In 2015 launch YOLO — a high-performance computer vision model that could make predictions for real-time object detection — began an avalanche of progress that accelerated the transition of computer vision from research to the market.
Since then it has been an exciting time for startups as entrepreneurs continue to open Computer vision use cases are in everything from retail and agriculture to construction. With lower computational costs, greater model accuracy, and rapid proliferation of raw data, more startups are turning to computer vision to find solutions to problems.
However, before founders start building AI systems, they must carefully consider their risk appetite, data management practices, and strategies for securing the future of their AI stack.
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Below are four factors that founders should consider when deciding whether to build computer vision models.
Is deep learning the right solution for my problem?
It may sound crazy, but the first question founders should ask themselves is whether they even need to use a deep learning approach to solve their problem.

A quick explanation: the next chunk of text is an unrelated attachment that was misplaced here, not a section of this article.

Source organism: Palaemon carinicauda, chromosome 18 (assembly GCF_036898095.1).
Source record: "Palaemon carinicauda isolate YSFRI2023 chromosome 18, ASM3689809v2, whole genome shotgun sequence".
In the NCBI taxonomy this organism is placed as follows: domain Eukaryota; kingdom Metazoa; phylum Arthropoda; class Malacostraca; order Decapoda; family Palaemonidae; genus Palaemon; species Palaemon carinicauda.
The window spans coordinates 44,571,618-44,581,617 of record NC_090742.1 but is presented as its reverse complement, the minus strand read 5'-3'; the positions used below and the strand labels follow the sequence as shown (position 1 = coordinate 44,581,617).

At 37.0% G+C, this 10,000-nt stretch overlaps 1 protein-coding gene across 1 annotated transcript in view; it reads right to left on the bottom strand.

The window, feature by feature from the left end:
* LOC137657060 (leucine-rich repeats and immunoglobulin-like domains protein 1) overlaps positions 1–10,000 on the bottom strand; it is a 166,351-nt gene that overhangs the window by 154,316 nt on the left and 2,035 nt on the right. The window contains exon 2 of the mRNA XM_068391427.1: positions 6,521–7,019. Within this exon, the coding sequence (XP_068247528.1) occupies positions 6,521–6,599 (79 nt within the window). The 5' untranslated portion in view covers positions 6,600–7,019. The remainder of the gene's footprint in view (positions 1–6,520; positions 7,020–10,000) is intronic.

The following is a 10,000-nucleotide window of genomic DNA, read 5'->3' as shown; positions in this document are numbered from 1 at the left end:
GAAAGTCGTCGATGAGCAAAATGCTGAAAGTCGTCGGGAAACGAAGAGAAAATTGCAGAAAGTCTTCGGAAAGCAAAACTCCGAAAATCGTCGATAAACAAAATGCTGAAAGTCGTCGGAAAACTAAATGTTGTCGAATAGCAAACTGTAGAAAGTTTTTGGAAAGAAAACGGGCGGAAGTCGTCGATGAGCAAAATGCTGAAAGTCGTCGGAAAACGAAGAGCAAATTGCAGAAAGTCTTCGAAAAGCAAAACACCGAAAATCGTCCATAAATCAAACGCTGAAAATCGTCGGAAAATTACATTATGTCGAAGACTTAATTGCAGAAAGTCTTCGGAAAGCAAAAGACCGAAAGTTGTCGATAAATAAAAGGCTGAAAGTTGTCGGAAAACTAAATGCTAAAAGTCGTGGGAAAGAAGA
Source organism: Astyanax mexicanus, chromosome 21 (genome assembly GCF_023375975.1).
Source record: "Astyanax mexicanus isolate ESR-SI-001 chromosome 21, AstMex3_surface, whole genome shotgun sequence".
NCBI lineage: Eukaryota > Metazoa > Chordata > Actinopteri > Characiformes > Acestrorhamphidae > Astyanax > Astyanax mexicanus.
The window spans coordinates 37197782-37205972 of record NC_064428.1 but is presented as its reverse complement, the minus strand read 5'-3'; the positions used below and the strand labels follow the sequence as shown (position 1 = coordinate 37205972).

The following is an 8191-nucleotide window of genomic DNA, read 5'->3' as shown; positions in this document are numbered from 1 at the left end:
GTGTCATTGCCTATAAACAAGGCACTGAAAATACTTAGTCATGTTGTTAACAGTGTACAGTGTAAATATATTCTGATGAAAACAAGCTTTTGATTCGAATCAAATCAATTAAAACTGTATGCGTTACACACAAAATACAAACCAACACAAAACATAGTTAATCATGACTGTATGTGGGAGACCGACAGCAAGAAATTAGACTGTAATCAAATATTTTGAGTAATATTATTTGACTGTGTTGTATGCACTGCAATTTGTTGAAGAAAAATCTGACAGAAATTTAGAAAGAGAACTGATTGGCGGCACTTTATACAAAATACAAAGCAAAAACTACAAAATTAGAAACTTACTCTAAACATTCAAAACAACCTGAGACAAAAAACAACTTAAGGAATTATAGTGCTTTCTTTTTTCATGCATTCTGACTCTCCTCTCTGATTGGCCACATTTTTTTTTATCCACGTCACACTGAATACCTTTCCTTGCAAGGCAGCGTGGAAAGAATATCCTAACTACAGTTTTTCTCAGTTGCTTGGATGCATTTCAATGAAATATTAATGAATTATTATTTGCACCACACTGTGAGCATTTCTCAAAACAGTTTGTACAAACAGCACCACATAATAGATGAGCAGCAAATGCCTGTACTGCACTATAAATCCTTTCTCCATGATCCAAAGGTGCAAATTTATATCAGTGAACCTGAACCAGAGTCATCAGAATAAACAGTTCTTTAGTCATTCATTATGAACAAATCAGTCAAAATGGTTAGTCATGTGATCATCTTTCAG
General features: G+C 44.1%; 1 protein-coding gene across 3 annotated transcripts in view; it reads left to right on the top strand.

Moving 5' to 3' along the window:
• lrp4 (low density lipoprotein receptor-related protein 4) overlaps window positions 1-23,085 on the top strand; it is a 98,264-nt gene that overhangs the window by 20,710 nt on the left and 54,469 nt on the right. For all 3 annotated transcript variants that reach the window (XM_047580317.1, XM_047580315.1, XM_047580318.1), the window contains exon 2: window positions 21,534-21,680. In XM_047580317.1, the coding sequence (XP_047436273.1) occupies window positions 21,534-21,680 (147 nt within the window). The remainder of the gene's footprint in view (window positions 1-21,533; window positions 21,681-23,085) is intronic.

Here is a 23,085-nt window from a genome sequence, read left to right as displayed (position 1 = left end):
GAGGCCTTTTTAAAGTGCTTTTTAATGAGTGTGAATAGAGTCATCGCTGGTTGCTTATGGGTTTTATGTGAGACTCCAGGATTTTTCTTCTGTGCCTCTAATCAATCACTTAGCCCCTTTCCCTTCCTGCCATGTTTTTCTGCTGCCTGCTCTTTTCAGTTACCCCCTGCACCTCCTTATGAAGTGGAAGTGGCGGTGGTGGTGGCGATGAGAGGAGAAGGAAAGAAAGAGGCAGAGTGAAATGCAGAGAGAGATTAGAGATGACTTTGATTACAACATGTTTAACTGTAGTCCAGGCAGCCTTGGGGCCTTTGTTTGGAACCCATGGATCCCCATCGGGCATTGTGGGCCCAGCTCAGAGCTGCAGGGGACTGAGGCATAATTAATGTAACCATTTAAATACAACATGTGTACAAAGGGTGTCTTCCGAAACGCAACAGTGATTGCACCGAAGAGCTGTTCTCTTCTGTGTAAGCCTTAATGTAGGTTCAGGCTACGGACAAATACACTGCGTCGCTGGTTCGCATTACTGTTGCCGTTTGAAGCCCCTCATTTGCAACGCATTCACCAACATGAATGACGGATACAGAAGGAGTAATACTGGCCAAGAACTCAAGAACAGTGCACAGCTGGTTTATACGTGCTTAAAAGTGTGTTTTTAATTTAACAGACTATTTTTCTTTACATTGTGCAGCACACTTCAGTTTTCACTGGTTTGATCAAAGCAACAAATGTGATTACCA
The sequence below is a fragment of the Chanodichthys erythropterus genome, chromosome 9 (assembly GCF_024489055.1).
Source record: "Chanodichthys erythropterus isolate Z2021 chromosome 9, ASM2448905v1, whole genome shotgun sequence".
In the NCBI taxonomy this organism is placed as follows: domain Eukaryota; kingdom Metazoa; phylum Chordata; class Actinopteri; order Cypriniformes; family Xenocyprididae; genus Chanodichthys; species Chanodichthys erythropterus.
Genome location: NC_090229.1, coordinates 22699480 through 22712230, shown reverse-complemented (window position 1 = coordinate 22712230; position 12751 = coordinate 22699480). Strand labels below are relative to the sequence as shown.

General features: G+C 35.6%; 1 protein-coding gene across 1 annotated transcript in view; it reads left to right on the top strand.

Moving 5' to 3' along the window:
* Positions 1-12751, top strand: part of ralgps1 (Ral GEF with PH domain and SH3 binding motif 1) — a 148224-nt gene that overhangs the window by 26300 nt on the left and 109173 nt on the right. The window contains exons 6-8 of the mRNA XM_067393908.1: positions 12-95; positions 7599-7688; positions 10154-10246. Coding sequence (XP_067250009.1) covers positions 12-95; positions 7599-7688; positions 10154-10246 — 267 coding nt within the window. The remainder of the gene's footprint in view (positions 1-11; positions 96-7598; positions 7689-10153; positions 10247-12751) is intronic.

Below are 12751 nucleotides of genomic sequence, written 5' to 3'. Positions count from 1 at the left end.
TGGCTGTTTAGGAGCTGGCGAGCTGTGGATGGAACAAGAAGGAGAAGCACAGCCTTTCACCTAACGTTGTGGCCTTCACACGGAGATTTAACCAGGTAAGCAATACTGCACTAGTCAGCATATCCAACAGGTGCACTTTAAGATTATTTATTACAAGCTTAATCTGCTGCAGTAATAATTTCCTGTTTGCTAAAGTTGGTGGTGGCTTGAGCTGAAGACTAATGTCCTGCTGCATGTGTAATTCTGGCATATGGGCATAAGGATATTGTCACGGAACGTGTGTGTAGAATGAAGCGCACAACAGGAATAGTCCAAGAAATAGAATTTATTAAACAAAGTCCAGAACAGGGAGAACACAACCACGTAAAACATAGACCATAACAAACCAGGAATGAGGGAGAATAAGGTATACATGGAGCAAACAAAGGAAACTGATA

During my time in finance, I often saw that we were hiring a new employee straight from the university who would like to use the latest deep learning model to solve a problem. After spending time working on the model, they concluded that using the linear regression variant worked better.
To avoid the so-called gap between prototype and production, founders must carefully consider the performance characteristics needed to deploy a model.
Moral of this story?
Deep learning may seem like a futuristic solution, but in fact, these systems are sensitive to many small factors. Often you can already use an existing and simpler solution, such as a “classic” algorithm, that gives the same good or better result at less cost.
Consider the problem and solution from all angles before building a deep learning model.
Deep learning in general and computer vision in particular hold great promise for creating new approaches to solving old problems. However, building these systems comes with an investment risk: you’ll need machine learning engineers, lots of data, and validation mechanisms to put these models into production and build a working AI system.
It’s best to evaluate if a simpler solution can solve your problem before embarking on such a massive effort.
Conduct a thorough risk assessment
Before creating any AI system, founders must consider their risk appetite, which means assessing the risks that arise both at the application level and at the research and development stage.
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